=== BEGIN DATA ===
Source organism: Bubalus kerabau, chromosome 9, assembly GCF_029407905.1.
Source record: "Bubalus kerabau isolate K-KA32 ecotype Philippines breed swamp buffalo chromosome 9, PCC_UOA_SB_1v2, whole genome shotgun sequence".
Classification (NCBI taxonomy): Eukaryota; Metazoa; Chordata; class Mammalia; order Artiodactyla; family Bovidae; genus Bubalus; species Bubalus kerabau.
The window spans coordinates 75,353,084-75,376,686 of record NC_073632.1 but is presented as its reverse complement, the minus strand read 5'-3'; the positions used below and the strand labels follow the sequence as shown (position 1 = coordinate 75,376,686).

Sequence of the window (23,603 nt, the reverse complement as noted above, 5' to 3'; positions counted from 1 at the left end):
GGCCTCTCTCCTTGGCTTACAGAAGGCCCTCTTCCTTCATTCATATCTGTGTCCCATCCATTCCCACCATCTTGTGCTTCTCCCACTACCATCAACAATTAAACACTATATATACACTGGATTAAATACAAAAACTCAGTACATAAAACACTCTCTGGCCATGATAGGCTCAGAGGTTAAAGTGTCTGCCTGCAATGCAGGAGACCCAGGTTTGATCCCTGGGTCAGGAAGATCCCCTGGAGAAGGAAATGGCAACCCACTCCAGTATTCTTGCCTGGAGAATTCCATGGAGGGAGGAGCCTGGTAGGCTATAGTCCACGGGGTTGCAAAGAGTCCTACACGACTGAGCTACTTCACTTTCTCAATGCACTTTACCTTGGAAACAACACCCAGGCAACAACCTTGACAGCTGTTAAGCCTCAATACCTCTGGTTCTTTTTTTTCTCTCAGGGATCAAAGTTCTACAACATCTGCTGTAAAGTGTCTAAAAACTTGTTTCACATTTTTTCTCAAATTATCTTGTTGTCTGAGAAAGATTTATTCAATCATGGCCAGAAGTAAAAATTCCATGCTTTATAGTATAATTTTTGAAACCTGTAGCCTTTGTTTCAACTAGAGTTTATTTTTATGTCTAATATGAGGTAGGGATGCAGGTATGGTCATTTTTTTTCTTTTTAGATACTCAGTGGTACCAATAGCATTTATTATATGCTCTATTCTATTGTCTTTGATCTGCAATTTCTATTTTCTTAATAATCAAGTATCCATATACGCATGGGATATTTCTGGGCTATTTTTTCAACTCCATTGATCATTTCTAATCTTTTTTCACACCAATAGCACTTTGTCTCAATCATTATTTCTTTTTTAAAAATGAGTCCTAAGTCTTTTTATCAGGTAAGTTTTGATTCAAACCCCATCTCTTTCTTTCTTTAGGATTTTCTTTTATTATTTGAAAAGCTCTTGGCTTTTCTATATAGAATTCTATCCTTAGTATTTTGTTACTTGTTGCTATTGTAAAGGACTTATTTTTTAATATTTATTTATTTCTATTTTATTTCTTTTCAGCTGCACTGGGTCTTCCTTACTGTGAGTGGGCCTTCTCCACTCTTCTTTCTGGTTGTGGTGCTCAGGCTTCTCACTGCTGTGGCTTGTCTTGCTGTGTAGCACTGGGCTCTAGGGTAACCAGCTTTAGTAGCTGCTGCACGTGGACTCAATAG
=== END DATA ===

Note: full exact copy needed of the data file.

Source organism: Bubalus kerabau, chromosome 9, assembly GCF_029407905.1.
Source record: "Bubalus kerabau isolate K-KA32 ecotype Philippines breed swamp buffalo chromosome 9, PCC_UOA_SB_1v2, whole genome shotgun sequence".
Classification (NCBI taxonomy): Eukaryota; Metazoa; Chordata; class Mammalia; order Artiodactyla; family Bovidae; genus Bubalus; species Bubalus kerabau.
The window spans coordinates 75,353,084-75,376,686 of record NC_073632.1 but is presented as its reverse complement, the minus strand read 5'-3'; the positions used below and the strand labels follow the sequence as shown (position 1 = coordinate 75,376,686).

Sequence of the window (23,603 nt, the reverse complement as noted above, 5' to 3'; positions counted from 1 at the left end):
GGCCTCTCTCCTTGGCTTACAGAAGGCCCTCTTCCTTCATTCATATCTGTGTCCCATCCATTCCCACCATCTTGTGCTTCTCCCACTACCATCAACAATTAAACACTATATATACACTGGATTAAATACAAAAACTCAGTACATAAAACACTCTCTGGCCATGATAGGCTCAGAGGTTAAAGTGTCTGCCTGCAATGCAGGAGACCCAGGTTTGATCCCTGGGTCAGGAAGATCCCCTGGAGAAGGAAATGGCAACCCACTCCAGTATTCTTGCCTGGAGAATTCCATGGAGGGAGGAGCCTGGTAGGCTATAGTCCACGGGGTTGCAAAGAGTCCTACACGACTGAGCTACTTCACTTTCTCAATGCACTTTACCTTGGAAACAACACCCAGGCAACAACCTTGACAGCTGTTAAGCCTCAATACCTCTGGTTCTTTTTTTTCTCTCAGGGATCAAAGTTCTACAACATCTGCTGTAAAGTGTCTAAAAACTTGTTTCACATTTTTTCTCAAATTATCTTGTTGTCTGAGAAAGATTTATTCAATCATGGCCAGAAGTAAAAATTCCATGCTTTATAGTATAATTTTTGAAACCTGTAGCCTTTGTTTCAACTAGAGTTTATTTTTATGTCTAATATGAGGTAGGGATGCAGGTATGGTCATTTTTTTTCTTTTTAGATACTCAGTGGTACCAATAGCATTTATTATATGCTCTATTCTATTGTCTTTGATCTGCAATTTCTATTTTCTTAATAATCAAGTATCCATATACGCATGGGATATTTCTGGGCTATTTTTTCAACTCCATTGATCATTTCTAATCTTTTTTCACACCAATAGCACTTTGTCTCAATCATTATTTCTTTTTTAAAAATGAGTCCTAAGTCTTTTTATCAGGTAAGTTTTGATTCAAACCCCATCTCTTTCTTTCTTTAGGATTTTCTTTTATTATTTGAAAAGCTCTTGGCTTTTCTATATAGAATTCTATCCTTAGTATTTTGTTACTTGTTGCTATTGTAAAGGACTTATTTTTTAATATTTATTTATTTCTATTTTATTTCTTTTCAGCTGCACTGGGTCTTCCTTACTGTGAGTGGGCCTTCTCCACTCTTCTTTCTGGTTGTGGTGCTCAGGCTTCTCACTGCTGTGGCTTGTCTTGCTGTGTAGCACTGGGCTCTAGGGTAACCAGCTTTAGTAGCTGCTGCACGTGGACTCAATAG